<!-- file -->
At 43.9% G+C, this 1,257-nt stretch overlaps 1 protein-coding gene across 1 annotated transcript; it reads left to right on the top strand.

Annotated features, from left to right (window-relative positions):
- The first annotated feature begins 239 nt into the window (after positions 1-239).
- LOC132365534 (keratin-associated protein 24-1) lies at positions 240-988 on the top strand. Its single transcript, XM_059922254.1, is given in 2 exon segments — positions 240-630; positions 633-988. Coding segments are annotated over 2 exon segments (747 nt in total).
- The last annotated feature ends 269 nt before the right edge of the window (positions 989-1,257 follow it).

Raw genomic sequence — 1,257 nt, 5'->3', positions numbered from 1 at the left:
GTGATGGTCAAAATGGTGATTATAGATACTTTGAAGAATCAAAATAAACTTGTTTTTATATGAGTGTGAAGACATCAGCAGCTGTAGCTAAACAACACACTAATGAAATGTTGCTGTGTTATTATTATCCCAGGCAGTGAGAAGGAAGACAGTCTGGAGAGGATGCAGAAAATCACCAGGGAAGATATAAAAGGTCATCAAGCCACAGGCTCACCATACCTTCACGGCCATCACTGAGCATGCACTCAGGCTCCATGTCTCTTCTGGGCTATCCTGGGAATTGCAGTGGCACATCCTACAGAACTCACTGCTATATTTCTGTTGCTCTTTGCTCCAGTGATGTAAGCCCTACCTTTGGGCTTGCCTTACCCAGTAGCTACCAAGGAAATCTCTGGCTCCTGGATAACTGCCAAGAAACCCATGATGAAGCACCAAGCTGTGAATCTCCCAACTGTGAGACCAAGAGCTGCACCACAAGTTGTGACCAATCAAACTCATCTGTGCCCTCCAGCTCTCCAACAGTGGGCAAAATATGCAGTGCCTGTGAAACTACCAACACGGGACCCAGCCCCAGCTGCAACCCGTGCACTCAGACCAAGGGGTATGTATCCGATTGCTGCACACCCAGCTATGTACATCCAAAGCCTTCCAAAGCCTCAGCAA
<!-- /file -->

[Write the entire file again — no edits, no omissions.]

At 43.9% G+C, this 1,257-nt stretch overlaps 1 protein-coding gene across 1 annotated transcript; it reads left to right on the top strand.

Annotated features, from left to right (window-relative positions):
- The first annotated feature begins 239 nt into the window (after positions 1-239).
- LOC132365534 (keratin-associated protein 24-1) lies at positions 240-988 on the top strand. Its single transcript, XM_059922254.1, is given in 2 exon segments — positions 240-630; positions 633-988. Coding segments are annotated over 2 exon segments (747 nt in total).
- The last annotated feature ends 269 nt before the right edge of the window (positions 989-1,257 follow it).

Raw genomic sequence — 1,257 nt, 5'->3', positions numbered from 1 at the left:
GTGATGGTCAAAATGGTGATTATAGATACTTTGAAGAATCAAAATAAACTTGTTTTTATATGAGTGTGAAGACATCAGCAGCTGTAGCTAAACAACACACTAATGAAATGTTGCTGTGTTATTATTATCCCAGGCAGTGAGAAGGAAGACAGTCTGGAGAGGATGCAGAAAATCACCAGGGAAGATATAAAAGGTCATCAAGCCACAGGCTCACCATACCTTCACGGCCATCACTGAGCATGCACTCAGGCTCCATGTCTCTTCTGGGCTATCCTGGGAATTGCAGTGGCACATCCTACAGAACTCACTGCTATATTTCTGTTGCTCTTTGCTCCAGTGATGTAAGCCCTACCTTTGGGCTTGCCTTACCCAGTAGCTACCAAGGAAATCTCTGGCTCCTGGATAACTGCCAAGAAACCCATGATGAAGCACCAAGCTGTGAATCTCCCAACTGTGAGACCAAGAGCTGCACCACAAGTTGTGACCAATCAAACTCATCTGTGCCCTCCAGCTCTCCAACAGTGGGCAAAATATGCAGTGCCTGTGAAACTACCAACACGGGACCCAGCCCCAGCTGCAACCCGTGCACTCAGACCAAGGGGTATGTATCCGATTGCTGCACACCCAGCTATGTACATCCAAAGCCTTCCAAAGCCTCAGCAA